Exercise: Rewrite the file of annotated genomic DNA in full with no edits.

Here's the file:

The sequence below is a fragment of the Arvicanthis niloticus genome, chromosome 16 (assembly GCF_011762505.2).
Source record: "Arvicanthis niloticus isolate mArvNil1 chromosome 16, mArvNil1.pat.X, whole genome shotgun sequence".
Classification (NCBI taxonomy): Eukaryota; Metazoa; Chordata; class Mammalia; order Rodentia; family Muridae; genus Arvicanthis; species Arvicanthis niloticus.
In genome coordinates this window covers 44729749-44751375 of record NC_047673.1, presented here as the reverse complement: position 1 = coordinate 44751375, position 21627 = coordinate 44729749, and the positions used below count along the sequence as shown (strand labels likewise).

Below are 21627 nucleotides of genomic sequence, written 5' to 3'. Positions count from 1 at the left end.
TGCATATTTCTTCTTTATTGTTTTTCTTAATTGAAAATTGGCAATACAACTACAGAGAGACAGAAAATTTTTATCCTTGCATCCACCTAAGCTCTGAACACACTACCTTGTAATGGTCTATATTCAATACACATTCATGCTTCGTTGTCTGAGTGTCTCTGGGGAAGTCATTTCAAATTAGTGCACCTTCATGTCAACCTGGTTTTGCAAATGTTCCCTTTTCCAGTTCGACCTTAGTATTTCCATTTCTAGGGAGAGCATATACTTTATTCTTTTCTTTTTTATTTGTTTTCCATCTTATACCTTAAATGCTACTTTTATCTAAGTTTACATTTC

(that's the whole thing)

The sequence below is a fragment of the Arvicanthis niloticus genome, chromosome 16 (assembly GCF_011762505.2).
Source record: "Arvicanthis niloticus isolate mArvNil1 chromosome 16, mArvNil1.pat.X, whole genome shotgun sequence".
Classification (NCBI taxonomy): Eukaryota; Metazoa; Chordata; class Mammalia; order Rodentia; family Muridae; genus Arvicanthis; species Arvicanthis niloticus.
In genome coordinates this window covers 44729749-44751375 of record NC_047673.1, presented here as the reverse complement: position 1 = coordinate 44751375, position 21627 = coordinate 44729749, and the positions used below count along the sequence as shown (strand labels likewise).

Below are 21627 nucleotides of genomic sequence, written 5' to 3'. Positions count from 1 at the left end.
TGCATATTTCTTCTTTATTGTTTTTCTTAATTGAAAATTGGCAATACAACTACAGAGAGACAGAAAATTTTTATCCTTGCATCCACCTAAGCTCTGAACACACTACCTTGTAATGGTCTATATTCAATACACATTCATGCTTCGTTGTCTGAGTGTCTCTGGGGAAGTCATTTCAAATTAGTGCACCTTCATGTCAACCTGGTTTTGCAAATGTTCCCTTTTCCAGTTCGACCTTAGTATTTCCATTTCTAGGGAGAGCATATACTTTATTCTTTTCTTTTTTATTTGTTTTCCATCTTATACCTTAAATGCTACTTTTATCTAAGTTTACATTTC